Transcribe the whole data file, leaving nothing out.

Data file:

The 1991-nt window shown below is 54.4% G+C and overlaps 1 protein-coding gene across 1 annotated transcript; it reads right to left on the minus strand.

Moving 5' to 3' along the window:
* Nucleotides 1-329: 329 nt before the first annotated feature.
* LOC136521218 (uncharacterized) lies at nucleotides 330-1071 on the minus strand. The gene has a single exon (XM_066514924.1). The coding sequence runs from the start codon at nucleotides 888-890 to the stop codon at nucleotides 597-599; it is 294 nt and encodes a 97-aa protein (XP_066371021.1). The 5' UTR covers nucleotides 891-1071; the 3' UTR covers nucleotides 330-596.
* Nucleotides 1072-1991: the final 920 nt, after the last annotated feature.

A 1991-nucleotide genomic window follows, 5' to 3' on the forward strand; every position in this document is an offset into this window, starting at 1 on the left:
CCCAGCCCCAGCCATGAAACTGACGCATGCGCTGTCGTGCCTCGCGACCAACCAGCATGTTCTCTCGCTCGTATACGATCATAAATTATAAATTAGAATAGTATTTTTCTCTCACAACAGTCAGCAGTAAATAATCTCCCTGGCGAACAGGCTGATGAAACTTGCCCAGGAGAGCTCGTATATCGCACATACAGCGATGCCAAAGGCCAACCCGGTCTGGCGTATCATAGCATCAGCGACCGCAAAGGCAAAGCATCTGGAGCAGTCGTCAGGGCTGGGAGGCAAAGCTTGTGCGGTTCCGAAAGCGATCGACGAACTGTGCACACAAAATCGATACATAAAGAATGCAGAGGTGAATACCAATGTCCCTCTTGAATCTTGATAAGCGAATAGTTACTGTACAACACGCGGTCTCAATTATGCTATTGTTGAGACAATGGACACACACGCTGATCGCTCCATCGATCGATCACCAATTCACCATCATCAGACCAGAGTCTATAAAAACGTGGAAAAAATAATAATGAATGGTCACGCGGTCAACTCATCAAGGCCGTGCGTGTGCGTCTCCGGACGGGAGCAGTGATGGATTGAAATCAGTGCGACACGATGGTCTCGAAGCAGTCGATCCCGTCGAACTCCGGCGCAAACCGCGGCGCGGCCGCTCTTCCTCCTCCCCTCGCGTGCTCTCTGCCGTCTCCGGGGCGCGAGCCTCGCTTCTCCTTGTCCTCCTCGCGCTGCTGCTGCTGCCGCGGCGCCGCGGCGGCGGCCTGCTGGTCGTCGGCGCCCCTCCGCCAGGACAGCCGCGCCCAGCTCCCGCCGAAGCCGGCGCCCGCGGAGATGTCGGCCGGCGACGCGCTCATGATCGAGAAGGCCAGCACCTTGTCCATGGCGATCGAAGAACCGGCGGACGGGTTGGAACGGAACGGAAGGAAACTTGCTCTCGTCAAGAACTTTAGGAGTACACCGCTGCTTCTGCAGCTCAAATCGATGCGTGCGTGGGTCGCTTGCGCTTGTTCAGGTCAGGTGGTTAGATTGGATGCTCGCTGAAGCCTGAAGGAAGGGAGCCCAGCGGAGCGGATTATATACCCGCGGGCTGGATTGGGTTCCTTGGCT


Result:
The 1991-nt window shown below is 54.4% G+C and overlaps 1 protein-coding gene across 1 annotated transcript; it reads right to left on the minus strand.

Moving 5' to 3' along the window:
* Nucleotides 1-329: 329 nt before the first annotated feature.
* LOC136521218 (uncharacterized) lies at nucleotides 330-1071 on the minus strand. The gene has a single exon (XM_066514924.1). The coding sequence runs from the start codon at nucleotides 888-890 to the stop codon at nucleotides 597-599; it is 294 nt and encodes a 97-aa protein (XP_066371021.1). The 5' UTR covers nucleotides 891-1071; the 3' UTR covers nucleotides 330-596.
* Nucleotides 1072-1991: the final 920 nt, after the last annotated feature.

A 1991-nucleotide genomic window follows, 5' to 3' on the forward strand; every position in this document is an offset into this window, starting at 1 on the left:
CCCAGCCCCAGCCATGAAACTGACGCATGCGCTGTCGTGCCTCGCGACCAACCAGCATGTTCTCTCGCTCGTATACGATCATAAATTATAAATTAGAATAGTATTTTTCTCTCACAACAGTCAGCAGTAAATAATCTCCCTGGCGAACAGGCTGATGAAACTTGCCCAGGAGAGCTCGTATATCGCACATACAGCGATGCCAAAGGCCAACCCGGTCTGGCGTATCATAGCATCAGCGACCGCAAAGGCAAAGCATCTGGAGCAGTCGTCAGGGCTGGGAGGCAAAGCTTGTGCGGTTCCGAAAGCGATCGACGAACTGTGCACACAAAATCGATACATAAAGAATGCAGAGGTGAATACCAATGTCCCTCTTGAATCTTGATAAGCGAATAGTTACTGTACAACACGCGGTCTCAATTATGCTATTGTTGAGACAATGGACACACACGCTGATCGCTCCATCGATCGATCACCAATTCACCATCATCAGACCAGAGTCTATAAAAACGTGGAAAAAATAATAATGAATGGTCACGCGGTCAACTCATCAAGGCCGTGCGTGTGCGTCTCCGGACGGGAGCAGTGATGGATTGAAATCAGTGCGACACGATGGTCTCGAAGCAGTCGATCCCGTCGAACTCCGGCGCAAACCGCGGCGCGGCCGCTCTTCCTCCTCCCCTCGCGTGCTCTCTGCCGTCTCCGGGGCGCGAGCCTCGCTTCTCCTTGTCCTCCTCGCGCTGCTGCTGCTGCCGCGGCGCCGCGGCGGCGGCCTGCTGGTCGTCGGCGCCCCTCCGCCAGGACAGCCGCGCCCAGCTCCCGCCGAAGCCGGCGCCCGCGGAGATGTCGGCCGGCGACGCGCTCATGATCGAGAAGGCCAGCACCTTGTCCATGGCGATCGAAGAACCGGCGGACGGGTTGGAACGGAACGGAAGGAAACTTGCTCTCGTCAAGAACTTTAGGAGTACACCGCTGCTTCTGCAGCTCAAATCGATGCGTGCGTGGGTCGCTTGCGCTTGTTCAGGTCAGGTGGTTAGATTGGATGCTCGCTGAAGCCTGAAGGAAGGGAGCCCAGCGGAGCGGATTATATACCCGCGGGCTGGATTGGGTTCCTTGGCT